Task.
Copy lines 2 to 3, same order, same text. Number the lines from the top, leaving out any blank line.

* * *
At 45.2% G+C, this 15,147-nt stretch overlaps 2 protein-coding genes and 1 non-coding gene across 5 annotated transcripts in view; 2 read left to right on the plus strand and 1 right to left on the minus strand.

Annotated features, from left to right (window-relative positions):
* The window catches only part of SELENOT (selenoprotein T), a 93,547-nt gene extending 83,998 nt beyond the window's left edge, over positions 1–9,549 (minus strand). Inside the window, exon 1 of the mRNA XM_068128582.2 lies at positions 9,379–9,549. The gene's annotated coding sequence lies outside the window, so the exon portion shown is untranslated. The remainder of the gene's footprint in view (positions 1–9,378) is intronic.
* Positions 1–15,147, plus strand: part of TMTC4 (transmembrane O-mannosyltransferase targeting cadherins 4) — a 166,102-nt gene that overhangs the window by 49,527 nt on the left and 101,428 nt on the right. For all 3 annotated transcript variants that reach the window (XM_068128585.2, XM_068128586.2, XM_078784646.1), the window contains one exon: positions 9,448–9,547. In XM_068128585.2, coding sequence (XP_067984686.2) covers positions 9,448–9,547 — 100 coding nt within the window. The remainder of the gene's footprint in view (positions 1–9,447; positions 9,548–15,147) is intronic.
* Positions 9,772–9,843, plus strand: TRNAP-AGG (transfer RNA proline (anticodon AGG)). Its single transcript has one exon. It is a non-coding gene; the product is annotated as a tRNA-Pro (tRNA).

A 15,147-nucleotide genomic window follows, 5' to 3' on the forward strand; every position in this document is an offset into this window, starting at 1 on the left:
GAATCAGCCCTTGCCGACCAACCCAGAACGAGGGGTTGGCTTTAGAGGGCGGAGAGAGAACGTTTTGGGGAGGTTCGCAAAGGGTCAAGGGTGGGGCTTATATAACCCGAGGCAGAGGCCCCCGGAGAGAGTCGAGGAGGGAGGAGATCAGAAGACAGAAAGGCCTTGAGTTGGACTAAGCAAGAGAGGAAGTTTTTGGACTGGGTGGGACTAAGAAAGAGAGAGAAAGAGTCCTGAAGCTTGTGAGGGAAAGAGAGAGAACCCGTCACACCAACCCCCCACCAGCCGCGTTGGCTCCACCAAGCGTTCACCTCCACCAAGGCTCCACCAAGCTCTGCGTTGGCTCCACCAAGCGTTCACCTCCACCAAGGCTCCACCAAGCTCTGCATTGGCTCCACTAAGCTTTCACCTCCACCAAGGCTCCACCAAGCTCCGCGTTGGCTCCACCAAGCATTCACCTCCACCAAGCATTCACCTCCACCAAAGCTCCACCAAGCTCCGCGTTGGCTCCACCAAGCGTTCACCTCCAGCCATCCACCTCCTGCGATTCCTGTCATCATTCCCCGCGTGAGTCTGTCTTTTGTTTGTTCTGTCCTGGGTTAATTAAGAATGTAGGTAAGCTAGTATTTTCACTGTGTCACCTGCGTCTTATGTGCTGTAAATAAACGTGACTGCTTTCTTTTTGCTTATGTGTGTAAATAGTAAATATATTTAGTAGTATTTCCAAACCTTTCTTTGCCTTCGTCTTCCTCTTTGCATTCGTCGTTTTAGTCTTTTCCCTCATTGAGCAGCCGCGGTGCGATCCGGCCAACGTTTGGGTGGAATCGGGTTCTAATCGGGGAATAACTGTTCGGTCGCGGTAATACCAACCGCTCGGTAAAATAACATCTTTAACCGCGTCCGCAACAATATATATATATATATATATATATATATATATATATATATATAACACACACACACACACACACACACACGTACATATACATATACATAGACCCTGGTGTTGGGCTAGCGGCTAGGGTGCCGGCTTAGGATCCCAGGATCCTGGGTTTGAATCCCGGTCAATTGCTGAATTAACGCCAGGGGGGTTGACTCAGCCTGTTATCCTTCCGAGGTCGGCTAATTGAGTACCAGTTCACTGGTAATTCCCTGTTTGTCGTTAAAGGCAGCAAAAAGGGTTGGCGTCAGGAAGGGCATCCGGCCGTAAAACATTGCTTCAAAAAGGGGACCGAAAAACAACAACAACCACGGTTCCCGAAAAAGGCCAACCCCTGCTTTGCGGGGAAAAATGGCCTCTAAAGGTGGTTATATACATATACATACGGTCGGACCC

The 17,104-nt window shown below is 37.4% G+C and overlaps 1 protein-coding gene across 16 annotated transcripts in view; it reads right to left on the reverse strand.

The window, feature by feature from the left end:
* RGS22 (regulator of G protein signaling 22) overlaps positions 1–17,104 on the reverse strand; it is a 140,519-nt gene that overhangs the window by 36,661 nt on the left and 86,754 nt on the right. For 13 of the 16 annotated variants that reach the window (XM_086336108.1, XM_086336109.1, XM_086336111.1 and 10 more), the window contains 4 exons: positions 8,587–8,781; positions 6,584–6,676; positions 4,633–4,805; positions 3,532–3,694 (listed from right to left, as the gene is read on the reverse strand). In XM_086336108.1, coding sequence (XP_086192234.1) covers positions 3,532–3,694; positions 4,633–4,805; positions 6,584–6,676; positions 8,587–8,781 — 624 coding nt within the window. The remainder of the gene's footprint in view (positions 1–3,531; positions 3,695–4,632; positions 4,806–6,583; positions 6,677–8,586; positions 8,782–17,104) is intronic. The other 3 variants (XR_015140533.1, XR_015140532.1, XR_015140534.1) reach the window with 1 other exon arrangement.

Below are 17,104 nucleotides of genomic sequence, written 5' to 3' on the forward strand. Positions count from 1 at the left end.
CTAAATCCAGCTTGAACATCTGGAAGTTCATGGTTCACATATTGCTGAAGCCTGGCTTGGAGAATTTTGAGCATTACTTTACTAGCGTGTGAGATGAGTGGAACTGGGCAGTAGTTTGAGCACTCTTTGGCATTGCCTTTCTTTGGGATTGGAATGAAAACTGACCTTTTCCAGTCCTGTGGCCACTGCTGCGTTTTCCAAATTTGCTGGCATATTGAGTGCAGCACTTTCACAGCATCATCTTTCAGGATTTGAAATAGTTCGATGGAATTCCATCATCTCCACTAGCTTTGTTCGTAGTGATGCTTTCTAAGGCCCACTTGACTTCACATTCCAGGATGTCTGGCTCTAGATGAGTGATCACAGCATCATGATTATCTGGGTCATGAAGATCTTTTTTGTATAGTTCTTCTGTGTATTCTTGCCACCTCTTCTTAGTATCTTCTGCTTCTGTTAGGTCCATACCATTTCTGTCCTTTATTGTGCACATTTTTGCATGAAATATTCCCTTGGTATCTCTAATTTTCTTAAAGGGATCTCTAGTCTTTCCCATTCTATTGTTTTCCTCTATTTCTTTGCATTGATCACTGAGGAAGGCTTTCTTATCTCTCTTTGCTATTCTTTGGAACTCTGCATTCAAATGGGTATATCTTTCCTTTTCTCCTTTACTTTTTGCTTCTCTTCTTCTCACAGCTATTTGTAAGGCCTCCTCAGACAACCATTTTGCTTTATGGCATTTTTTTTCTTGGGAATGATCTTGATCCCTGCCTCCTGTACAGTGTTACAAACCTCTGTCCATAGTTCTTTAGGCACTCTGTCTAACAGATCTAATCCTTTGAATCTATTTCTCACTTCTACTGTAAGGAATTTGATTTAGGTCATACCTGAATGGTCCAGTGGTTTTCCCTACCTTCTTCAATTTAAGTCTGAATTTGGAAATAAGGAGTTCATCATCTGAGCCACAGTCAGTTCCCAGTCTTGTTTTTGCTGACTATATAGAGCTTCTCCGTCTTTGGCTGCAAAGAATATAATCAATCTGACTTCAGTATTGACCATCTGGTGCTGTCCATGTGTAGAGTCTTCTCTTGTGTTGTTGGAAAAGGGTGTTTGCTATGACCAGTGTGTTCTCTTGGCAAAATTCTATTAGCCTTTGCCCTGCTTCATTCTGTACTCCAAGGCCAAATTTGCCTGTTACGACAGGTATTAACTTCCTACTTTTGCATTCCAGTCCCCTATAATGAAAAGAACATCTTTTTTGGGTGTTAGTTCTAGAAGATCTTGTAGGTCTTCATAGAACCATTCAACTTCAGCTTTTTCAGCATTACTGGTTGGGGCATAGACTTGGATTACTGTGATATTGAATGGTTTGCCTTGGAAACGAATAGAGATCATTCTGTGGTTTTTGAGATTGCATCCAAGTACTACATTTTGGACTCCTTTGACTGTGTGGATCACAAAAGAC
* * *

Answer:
Annotated features, from left to right (window-relative positions):
* The window catches only part of SELENOT (selenoprotein T), a 93,547-nt gene extending 83,998 nt beyond the window's left edge, over positions 1–9,549 (minus strand). Inside the window, exon 1 of the mRNA XM_068128582.2 lies at positions 9,379–9,549. The gene's annotated coding sequence lies outside the window, so the exon portion shown is untranslated. The remainder of the gene's footprint in view (positions 1–9,378) is intronic.